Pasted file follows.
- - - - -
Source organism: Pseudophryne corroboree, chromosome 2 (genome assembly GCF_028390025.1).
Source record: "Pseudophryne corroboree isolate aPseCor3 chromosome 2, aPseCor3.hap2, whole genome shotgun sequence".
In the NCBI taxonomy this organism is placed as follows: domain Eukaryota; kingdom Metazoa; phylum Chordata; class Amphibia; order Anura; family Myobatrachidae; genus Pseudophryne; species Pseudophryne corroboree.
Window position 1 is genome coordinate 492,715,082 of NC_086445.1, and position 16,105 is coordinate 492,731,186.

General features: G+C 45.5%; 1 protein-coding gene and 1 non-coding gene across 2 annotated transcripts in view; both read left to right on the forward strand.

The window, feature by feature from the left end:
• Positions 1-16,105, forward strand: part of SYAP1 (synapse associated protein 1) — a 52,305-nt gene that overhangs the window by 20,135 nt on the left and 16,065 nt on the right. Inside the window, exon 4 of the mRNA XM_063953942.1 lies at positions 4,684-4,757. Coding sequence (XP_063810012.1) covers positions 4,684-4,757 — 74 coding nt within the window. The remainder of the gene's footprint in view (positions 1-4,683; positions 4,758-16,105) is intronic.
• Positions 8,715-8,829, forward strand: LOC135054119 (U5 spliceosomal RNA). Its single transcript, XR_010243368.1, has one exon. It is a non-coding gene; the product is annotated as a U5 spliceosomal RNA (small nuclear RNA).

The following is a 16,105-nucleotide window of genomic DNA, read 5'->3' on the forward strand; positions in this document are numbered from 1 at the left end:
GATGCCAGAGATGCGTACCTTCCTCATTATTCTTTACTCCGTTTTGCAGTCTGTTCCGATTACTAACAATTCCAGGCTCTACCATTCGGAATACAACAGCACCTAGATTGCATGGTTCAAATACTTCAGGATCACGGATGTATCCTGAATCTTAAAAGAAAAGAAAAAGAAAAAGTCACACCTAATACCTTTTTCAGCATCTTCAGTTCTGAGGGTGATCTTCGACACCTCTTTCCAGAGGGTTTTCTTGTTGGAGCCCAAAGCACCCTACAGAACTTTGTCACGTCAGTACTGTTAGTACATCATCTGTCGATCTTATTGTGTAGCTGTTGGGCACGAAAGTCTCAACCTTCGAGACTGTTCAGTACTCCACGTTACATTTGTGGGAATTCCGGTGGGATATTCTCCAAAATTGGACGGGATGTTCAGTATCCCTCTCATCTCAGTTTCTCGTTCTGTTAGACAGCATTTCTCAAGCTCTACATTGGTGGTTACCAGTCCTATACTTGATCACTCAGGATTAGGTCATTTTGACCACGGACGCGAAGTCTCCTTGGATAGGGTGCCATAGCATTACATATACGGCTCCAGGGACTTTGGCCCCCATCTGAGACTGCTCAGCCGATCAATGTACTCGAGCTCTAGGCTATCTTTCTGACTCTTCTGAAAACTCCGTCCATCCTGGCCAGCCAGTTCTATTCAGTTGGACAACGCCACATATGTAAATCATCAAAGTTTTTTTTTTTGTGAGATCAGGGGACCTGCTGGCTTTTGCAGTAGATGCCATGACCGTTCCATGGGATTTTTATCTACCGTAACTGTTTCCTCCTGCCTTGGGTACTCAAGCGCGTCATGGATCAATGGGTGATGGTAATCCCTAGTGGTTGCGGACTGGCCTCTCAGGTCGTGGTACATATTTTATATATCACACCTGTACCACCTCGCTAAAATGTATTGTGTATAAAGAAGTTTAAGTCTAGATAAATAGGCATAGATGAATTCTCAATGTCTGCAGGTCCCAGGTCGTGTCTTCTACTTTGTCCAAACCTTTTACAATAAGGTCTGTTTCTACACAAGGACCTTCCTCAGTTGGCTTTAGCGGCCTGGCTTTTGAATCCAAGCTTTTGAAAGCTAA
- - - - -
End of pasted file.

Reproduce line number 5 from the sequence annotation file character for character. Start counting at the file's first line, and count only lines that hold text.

General features: G+C 45.5%; 1 protein-coding gene and 1 non-coding gene across 2 annotated transcripts in view; both read left to right on the forward strand.